By Morgan Montalvo
Although New Mexico’s new governor last week suspended standardized testing in her state’s public schools, the head of a local teachers union says don’t look for Gov. Greg Abbott to follow suit, News Radio 1200 WOAI reports.
“Unfortunately, the governor and the lieutenant governor are firmly attached to that system,” Bexar County Federation of Teachers President Tom Cummins says of standardized testing in Texas.
During her third day in office, Gov. Michelle Lujan Grisham on Jan. 3 made good on a campaign promise to parents and ordered New Mexico education officials to halt the use of standardized testing to gauge student success, or use student scores to evaluate teachers.
Cummins says testing companies have friends in high places in Austin.
“The testing industry in Texas is a several-billion-dollar industry and there are too many lobbyists and special interests involved who want to keep it at a cost to the students’ learning, so we have a big challenge in front of us,” Cummins says.
New Mexico intends to replace standardized tests and teacher evaluations with “bottom-up” student success and teacher effectiveness instruments developed by working groups made up of classroom teachers, parents, and learning experts - not politicians, lobbyists, or testing company representatives.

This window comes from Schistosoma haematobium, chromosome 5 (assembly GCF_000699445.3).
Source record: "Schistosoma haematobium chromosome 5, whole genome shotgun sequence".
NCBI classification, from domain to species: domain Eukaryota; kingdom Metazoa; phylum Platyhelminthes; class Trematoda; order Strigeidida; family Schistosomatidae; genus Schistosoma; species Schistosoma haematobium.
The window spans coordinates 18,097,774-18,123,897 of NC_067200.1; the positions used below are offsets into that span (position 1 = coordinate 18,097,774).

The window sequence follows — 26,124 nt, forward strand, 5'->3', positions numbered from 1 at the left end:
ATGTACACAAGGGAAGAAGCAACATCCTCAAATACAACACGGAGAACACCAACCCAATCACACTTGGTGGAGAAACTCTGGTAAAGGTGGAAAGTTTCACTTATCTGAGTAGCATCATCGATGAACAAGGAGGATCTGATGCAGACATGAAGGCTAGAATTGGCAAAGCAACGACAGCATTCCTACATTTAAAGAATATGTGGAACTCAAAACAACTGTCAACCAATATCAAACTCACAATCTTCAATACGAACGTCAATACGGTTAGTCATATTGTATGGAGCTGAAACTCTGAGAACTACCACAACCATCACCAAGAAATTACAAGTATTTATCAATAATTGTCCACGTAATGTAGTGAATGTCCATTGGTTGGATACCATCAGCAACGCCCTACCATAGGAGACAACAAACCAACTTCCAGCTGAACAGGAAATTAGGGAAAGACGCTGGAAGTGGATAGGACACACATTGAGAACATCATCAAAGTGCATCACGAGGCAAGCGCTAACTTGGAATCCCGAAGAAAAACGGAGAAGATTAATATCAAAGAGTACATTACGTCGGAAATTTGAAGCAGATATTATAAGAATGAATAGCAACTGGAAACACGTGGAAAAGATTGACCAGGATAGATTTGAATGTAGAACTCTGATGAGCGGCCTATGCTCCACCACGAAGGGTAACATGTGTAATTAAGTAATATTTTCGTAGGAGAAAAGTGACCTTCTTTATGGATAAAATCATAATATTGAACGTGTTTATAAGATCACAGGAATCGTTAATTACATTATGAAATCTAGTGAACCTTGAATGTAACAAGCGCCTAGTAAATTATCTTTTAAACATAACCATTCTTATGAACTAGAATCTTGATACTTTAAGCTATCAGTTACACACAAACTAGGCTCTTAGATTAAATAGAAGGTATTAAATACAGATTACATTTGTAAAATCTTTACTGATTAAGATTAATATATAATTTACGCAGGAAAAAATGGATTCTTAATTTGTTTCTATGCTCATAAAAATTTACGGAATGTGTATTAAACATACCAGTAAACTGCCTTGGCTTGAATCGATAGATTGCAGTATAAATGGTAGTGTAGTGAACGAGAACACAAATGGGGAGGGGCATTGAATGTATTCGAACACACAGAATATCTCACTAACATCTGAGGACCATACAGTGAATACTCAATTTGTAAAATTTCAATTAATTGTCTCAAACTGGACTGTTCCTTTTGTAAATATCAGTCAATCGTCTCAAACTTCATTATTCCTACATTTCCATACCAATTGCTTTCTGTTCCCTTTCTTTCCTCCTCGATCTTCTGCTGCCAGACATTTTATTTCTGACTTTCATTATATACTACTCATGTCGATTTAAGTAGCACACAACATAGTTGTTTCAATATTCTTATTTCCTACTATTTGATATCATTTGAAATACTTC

Cummins says as the 2019 Texas Legislature explores ways to fund education, abandoning standard testing could, over time, plow billions of critically needed dollars back into instruction, remediation, and hiring additional educators to reduce student-to-teacher ratios.
In addition to more teachers, Cummins says, “We need to have more counselors, and we need to have those counselors working with our students closely rather than doing testing procedure duties, we need that money for after-school programs, we need it for tutoring.”
“Test prep,” as it’s known to Texas educators, drives much of the curriculum in districts across the state. In many of Texas’ low-performing districts practice testing known as benchmarking” or “interim testing,” test-taking strategy instruction, and often month-long preparation for “The Test” consumes 25 percent or more of the academic year calendar, all at additional expense to districts for materials, specially produced or commercially marketed student workbooks and activity kits, and faculty workshops conducted by outside testing “consultants” and “presenters.”
Under federal and state guidelines schools and districts that fail to meet “accountability” standards or show “progress” face a range of punitive measures.